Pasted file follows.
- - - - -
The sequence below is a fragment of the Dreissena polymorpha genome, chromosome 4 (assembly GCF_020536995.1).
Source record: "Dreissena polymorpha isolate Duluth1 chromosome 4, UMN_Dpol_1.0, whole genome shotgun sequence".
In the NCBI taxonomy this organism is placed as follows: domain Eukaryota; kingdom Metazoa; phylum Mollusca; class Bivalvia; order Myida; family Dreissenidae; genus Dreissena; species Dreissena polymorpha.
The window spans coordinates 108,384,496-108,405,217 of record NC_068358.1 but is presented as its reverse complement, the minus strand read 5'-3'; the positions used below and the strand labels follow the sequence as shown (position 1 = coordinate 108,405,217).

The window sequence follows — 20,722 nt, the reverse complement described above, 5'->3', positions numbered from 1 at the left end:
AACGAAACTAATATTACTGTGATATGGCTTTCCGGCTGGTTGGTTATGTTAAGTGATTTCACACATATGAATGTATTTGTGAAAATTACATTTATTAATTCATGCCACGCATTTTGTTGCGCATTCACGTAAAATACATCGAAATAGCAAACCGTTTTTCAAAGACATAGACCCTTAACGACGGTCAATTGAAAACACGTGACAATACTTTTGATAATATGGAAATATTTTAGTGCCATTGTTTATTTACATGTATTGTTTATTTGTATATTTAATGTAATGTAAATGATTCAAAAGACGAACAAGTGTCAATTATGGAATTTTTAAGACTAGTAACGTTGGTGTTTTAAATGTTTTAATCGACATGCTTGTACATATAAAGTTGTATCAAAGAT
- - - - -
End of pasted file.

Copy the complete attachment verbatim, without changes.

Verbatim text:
The sequence below is a fragment of the Dreissena polymorpha genome, chromosome 4 (assembly GCF_020536995.1).
Source record: "Dreissena polymorpha isolate Duluth1 chromosome 4, UMN_Dpol_1.0, whole genome shotgun sequence".
In the NCBI taxonomy this organism is placed as follows: domain Eukaryota; kingdom Metazoa; phylum Mollusca; class Bivalvia; order Myida; family Dreissenidae; genus Dreissena; species Dreissena polymorpha.
The window spans coordinates 108,384,496-108,405,217 of record NC_068358.1 but is presented as its reverse complement, the minus strand read 5'-3'; the positions used below and the strand labels follow the sequence as shown (position 1 = coordinate 108,405,217).

The window sequence follows — 20,722 nt, the reverse complement described above, 5'->3', positions numbered from 1 at the left end:
AACGAAACTAATATTACTGTGATATGGCTTTCCGGCTGGTTGGTTATGTTAAGTGATTTCACACATATGAATGTATTTGTGAAAATTACATTTATTAATTCATGCCACGCATTTTGTTGCGCATTCACGTAAAATACATCGAAATAGCAAACCGTTTTTCAAAGACATAGACCCTTAACGACGGTCAATTGAAAACACGTGACAATACTTTTGATAATATGGAAATATTTTAGTGCCATTGTTTATTTACATGTATTGTTTATTTGTATATTTAATGTAATGTAAATGATTCAAAAGACGAACAAGTGTCAATTATGGAATTTTTAAGACTAGTAACGTTGGTGTTTTAAATGTTTTAATCGACATGCTTGTACATATAAAGTTGTATCAAAGAT